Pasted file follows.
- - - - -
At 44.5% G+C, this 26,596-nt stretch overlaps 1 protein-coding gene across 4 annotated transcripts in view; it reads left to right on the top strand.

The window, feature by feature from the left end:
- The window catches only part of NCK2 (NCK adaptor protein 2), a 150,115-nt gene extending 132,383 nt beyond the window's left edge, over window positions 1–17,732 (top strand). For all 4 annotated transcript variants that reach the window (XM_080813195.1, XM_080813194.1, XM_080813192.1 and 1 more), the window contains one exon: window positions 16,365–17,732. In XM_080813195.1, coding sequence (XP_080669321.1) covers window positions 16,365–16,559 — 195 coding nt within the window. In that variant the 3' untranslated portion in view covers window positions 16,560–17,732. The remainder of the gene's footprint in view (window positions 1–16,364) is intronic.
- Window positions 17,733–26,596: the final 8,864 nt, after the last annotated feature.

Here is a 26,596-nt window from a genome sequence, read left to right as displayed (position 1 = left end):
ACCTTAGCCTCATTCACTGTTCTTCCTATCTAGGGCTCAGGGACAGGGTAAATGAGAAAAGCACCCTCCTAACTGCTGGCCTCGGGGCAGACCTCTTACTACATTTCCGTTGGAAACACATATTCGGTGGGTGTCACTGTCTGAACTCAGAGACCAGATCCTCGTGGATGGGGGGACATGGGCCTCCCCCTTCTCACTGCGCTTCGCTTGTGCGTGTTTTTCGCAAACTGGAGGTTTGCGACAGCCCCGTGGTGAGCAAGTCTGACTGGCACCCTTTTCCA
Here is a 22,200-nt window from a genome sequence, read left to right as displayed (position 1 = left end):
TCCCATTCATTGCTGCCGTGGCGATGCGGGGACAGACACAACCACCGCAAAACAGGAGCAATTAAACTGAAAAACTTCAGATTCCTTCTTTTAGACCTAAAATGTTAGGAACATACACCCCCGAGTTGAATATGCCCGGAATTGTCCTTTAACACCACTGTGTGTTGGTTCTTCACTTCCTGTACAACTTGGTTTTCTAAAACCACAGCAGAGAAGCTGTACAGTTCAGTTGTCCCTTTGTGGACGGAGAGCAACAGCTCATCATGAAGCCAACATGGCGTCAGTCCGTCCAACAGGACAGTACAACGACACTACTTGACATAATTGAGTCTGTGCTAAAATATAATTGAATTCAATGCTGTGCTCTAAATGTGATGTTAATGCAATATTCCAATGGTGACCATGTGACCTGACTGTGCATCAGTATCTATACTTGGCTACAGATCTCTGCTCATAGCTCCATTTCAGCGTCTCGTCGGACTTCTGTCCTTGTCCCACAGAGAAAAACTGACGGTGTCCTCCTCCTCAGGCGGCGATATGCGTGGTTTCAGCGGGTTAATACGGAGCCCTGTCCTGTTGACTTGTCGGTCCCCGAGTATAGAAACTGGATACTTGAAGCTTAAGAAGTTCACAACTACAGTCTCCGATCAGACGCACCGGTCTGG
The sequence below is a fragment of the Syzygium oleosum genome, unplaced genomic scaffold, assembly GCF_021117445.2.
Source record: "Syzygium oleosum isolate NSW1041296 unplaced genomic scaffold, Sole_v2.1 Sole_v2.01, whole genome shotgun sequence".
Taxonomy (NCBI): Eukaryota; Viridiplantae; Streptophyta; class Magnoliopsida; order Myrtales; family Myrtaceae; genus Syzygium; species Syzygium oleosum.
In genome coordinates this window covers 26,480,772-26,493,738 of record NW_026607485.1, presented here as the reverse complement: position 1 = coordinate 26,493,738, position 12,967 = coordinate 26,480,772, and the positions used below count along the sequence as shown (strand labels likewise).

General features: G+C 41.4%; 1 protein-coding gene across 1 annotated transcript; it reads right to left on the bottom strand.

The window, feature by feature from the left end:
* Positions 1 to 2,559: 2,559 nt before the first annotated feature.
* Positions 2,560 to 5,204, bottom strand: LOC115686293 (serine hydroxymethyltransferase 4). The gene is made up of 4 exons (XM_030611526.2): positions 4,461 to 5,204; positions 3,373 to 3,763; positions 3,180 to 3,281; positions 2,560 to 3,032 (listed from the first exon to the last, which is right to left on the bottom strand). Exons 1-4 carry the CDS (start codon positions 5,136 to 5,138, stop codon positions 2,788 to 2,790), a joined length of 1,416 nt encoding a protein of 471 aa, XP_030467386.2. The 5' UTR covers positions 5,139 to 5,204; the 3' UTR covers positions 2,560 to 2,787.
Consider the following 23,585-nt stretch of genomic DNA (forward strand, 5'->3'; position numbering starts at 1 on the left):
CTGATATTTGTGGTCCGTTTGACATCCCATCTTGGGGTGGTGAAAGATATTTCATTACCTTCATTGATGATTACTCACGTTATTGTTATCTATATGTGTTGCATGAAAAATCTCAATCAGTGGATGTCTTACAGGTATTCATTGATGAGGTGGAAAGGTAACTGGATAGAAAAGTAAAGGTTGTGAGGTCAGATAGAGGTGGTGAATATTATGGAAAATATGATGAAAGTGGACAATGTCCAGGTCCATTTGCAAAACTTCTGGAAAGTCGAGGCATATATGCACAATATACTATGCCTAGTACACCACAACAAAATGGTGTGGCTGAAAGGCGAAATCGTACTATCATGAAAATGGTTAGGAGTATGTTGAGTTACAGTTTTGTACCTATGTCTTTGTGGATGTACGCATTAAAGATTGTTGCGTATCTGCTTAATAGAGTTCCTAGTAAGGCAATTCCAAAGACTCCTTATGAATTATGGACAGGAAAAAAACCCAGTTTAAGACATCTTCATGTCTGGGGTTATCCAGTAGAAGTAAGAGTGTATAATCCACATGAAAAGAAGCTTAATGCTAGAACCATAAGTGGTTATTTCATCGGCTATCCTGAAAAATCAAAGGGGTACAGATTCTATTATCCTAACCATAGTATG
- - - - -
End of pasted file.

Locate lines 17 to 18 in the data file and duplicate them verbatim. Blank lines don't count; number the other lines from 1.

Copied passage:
Consider the following 23,585-nt stretch of genomic DNA (forward strand, 5'->3'; position numbering starts at 1 on the left):
CTGATATTTGTGGTCCGTTTGACATCCCATCTTGGGGTGGTGAAAGATATTTCATTACCTTCATTGATGATTACTCACGTTATTGTTATCTATATGTGTTGCATGAAAAATCTCAATCAGTGGATGTCTTACAGGTATTCATTGATGAGGTGGAAAGGTAACTGGATAGAAAAGTAAAGGTTGTGAGGTCAGATAGAGGTGGTGAATATTATGGAAAATATGATGAAAGTGGACAATGTCCAGGTCCATTTGCAAAACTTCTGGAAAGTCGAGGCATATATGCACAATATACTATGCCTAGTACACCACAACAAAATGGTGTGGCTGAAAGGCGAAATCGTACTATCATGAAAATGGTTAGGAGTATGTTGAGTTACAGTTTTGTACCTATGTCTTTGTGGATGTACGCATTAAAGATTGTTGCGTATCTGCTTAATAGAGTTCCTAGTAAGGCAATTCCAAAGACTCCTTATGAATTATGGACAGGAAAAAAACCCAGTTTAAGACATCTTCATGTCTGGGGTTATCCAGTAGAAGTAAGAGTGTATAATCCACATGAAAAGAAGCTTAATGCTAGAACCATAAGTGGTTATTTCATCGGCTATCCTGAAAAATCAAAGGGGTACAGATTCTATTATCCTAACCATAGTATG